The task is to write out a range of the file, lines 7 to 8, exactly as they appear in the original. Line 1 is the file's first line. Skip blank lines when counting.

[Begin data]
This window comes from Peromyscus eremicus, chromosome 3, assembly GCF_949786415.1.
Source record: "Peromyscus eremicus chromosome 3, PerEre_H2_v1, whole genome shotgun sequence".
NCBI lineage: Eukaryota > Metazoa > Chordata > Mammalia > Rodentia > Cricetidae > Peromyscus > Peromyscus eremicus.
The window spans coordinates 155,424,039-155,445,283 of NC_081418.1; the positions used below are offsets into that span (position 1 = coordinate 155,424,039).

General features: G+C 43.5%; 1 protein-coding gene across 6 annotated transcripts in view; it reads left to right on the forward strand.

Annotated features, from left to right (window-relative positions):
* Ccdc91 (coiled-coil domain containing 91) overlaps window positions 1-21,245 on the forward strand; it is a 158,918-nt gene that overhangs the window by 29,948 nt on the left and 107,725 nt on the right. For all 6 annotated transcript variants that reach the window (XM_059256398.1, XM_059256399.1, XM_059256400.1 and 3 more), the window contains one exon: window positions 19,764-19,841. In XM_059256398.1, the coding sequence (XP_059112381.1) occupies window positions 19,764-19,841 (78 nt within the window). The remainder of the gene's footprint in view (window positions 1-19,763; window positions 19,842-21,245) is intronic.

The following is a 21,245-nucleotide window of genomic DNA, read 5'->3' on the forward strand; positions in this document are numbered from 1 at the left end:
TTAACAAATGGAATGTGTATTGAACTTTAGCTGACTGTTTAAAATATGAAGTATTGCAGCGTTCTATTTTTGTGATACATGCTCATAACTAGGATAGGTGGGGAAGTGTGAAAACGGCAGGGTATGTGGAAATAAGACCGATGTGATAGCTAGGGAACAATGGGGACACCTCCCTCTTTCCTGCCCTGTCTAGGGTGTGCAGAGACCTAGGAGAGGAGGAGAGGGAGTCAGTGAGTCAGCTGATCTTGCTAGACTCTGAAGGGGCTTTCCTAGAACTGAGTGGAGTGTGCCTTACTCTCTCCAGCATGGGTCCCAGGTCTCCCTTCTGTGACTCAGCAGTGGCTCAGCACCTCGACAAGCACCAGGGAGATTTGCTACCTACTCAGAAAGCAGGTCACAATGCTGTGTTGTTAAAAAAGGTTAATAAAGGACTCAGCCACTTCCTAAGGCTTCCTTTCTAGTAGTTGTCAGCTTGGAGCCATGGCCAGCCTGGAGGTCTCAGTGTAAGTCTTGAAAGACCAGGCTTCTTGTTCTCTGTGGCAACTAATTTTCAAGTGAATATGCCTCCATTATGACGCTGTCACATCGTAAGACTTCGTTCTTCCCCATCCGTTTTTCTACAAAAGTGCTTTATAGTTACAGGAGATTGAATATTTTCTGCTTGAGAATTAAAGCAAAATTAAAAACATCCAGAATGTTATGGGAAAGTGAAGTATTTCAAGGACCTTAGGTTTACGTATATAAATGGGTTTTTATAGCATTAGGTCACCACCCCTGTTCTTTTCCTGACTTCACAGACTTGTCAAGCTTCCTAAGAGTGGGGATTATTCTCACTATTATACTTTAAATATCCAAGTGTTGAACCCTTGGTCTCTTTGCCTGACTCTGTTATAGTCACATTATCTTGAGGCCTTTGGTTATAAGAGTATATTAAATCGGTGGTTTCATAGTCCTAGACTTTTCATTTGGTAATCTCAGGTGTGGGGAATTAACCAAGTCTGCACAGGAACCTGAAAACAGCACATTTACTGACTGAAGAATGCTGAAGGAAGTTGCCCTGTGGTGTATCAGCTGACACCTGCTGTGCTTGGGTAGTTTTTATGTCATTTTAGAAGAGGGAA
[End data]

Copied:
* Ccdc91 (coiled-coil domain containing 91) overlaps window positions 1-21,245 on the forward strand; it is a 158,918-nt gene that overhangs the window by 29,948 nt on the left and 107,725 nt on the right. For all 6 annotated transcript variants that reach the window (XM_059256398.1, XM_059256399.1, XM_059256400.1 and 3 more), the window contains one exon: window positions 19,764-19,841. In XM_059256398.1, the coding sequence (XP_059112381.1) occupies window positions 19,764-19,841 (78 nt within the window). The remainder of the gene's footprint in view (window positions 1-19,763; window positions 19,842-21,245) is intronic.

The following is a 21,245-nucleotide window of genomic DNA, read 5'->3' on the forward strand; positions in this document are numbered from 1 at the left end: